I'm just hanging out at the part time job this afternoon. It's a beautiful day outside, but here I am, inside, wasting time on a computer -
I found these 3 items on ebay - I love 1920-30s loungewear - and wouldn't you love a cabinet like this to put your patterns and other assorted junkies in? I love old cabinets like these with tons of drawers, I love the old wood. Click the pictures to check out the auctions.
This weekend I got around to reading that Threads magazine where my website was mentioned. The stories were good. My favorite was the one where they took 3 1940s gowns and put them on a dress form inside out and described how the draping and sewing details were done. Fascinating. I love the construction of dresses and could probably look at a whole book full of pictures of inside-out dresses.
My only complaint was in a story about whether or not to alter vintage clothing. Their advice started out good, saying that you shouldn't alter rare labeled items and that you shouldn't do alterations unless they can easily be removed without affecting the garment. Good advice.
But then the gal said that altering the style of some vintage clothing can increase the value. No. That's just not true. Sure, you can take a maxi dress and cut it off into a mini dress and sell it on ebay for a great price with the right kind of marketing and a cool looking model. But that selling price is not the true value of that garment, it's only a reflection of the current trend. Once the trend for maxis-cut-down-to-minis ends, the value of that garment is gone and all you are left with is a vintage dress that you paid too much for, that no longer fits a current trend and also no longer fits in with it's original style. I can understand some sellers cutting down dresses to cash-in on a trend, as long as they are honest and have disclosed that the dress has been cut in their listing.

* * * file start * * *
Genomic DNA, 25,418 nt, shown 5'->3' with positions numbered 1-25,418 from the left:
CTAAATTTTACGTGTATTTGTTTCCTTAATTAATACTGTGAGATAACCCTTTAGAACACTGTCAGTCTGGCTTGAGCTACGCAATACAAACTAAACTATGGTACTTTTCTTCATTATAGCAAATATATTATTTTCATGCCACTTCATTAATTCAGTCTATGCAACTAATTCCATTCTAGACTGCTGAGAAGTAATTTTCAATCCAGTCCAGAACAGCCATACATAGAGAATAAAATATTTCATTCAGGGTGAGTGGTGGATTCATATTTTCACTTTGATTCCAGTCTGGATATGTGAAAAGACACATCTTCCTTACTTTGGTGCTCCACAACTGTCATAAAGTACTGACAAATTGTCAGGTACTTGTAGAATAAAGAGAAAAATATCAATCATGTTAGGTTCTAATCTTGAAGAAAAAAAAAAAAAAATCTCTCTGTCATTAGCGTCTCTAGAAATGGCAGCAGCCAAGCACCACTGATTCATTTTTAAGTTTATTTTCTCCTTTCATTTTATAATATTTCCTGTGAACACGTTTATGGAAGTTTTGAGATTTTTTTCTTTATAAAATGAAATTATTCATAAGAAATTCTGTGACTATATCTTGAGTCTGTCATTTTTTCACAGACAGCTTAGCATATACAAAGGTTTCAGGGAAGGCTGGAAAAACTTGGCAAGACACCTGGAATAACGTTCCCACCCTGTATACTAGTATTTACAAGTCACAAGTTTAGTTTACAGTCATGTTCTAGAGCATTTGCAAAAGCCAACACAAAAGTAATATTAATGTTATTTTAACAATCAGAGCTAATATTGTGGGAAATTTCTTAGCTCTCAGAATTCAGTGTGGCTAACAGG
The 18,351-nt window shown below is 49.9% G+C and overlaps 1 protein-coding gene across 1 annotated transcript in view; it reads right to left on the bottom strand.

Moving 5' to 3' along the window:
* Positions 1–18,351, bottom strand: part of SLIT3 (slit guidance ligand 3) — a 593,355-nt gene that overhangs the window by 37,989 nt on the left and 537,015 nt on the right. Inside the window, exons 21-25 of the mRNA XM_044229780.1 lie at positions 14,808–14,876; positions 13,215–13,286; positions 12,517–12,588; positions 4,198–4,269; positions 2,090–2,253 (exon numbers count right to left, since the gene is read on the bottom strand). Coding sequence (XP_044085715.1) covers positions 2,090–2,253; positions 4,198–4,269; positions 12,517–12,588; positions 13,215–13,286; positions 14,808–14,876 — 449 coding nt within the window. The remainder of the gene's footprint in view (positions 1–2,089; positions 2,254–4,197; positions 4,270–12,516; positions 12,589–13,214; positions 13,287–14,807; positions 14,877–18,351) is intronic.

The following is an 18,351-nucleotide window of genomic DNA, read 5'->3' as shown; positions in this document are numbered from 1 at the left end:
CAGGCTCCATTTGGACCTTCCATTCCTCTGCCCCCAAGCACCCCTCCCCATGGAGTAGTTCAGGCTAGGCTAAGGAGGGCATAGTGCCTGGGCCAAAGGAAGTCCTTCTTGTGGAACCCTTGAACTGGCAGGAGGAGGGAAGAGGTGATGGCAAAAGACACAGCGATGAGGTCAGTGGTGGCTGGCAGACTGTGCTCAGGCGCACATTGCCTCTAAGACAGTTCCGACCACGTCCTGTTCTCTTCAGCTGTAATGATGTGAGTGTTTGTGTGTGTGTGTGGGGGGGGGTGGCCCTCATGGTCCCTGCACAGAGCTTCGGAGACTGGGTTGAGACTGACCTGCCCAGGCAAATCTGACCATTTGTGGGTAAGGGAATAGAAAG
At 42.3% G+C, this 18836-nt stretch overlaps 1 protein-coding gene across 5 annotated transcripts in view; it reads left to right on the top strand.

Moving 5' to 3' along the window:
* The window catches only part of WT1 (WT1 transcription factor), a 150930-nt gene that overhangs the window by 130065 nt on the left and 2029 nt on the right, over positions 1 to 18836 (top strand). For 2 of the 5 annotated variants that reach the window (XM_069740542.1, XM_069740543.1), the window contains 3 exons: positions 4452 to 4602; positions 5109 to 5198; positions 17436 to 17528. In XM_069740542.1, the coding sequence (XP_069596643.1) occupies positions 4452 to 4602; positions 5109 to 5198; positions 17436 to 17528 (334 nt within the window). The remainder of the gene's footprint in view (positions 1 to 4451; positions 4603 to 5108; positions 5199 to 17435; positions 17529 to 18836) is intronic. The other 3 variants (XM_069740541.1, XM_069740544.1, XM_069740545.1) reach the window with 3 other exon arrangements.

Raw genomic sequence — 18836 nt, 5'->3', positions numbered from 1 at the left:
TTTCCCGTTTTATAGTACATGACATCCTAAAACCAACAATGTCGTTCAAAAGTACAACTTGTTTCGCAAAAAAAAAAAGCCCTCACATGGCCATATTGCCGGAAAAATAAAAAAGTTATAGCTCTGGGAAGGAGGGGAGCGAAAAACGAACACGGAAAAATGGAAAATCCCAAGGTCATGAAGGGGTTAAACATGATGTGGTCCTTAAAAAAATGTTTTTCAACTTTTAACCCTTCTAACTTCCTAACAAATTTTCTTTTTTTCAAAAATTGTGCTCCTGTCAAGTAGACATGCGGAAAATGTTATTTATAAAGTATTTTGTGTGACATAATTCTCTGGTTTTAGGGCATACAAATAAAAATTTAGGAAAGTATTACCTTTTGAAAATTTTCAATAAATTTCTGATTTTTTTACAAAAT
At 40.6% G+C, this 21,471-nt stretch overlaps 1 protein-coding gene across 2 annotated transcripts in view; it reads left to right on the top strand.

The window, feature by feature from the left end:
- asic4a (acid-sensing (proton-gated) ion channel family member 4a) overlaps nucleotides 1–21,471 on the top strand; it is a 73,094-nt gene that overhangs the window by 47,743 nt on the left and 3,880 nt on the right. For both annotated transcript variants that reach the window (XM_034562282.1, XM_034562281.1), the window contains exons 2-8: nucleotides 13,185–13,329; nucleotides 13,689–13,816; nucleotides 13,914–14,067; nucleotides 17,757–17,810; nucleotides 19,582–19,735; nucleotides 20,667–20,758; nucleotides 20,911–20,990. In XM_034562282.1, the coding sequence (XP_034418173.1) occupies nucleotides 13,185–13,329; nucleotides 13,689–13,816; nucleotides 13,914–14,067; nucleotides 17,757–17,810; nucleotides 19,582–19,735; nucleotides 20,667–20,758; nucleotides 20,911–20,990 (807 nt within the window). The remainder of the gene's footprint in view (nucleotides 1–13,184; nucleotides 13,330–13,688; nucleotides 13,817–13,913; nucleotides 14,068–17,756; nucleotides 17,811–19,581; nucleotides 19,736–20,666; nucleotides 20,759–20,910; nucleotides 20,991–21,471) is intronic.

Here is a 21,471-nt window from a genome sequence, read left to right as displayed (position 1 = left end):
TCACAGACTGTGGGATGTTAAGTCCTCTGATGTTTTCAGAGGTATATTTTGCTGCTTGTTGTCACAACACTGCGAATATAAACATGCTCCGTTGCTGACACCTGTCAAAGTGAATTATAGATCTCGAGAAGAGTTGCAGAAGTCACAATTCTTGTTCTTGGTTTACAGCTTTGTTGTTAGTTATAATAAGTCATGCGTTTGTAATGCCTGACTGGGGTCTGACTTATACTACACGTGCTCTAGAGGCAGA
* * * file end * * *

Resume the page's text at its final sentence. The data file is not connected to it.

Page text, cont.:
But people shouldn't get the false idea that what trendy items are selling for on ebay is some sort of value guide. It just isn't a true reflection of the vintage market, it's a reflection of good marketing by the sellers of those items. I still believe that their target buying audience isn't really about actual vintage clothing. Those shoppers are buying a 'look' and whether the dress is 1960s or bought at WalMart last year - it doesn't matter to them about the age of the actual garment. It's about the Look and how it is marketed. And I am not knocking those sellers. They know their stuff and I know my stuff. I'm a vintage clothing lover, in business for 9 years, selling to gals who love old school vintage.
Geek Alert, yes, I'm going to talk about Harry Potter here. Today I read some alleged spoilers online. I don't mind spoilers, because they don't really 'spoil' it for me. I like to know what's going to happen ahead of time, but I still enjoy reading, or watching as it really happens. The spoilers that I read today had to be crap though, just rumors. They better be rumors, or I'll be mad if the ending I read was true. I just thought it was kind of sappy. I guess I want a dark ending. Plus some of the spoilers contradicted themselves. No more reading fake spoilers, they're pissing me off!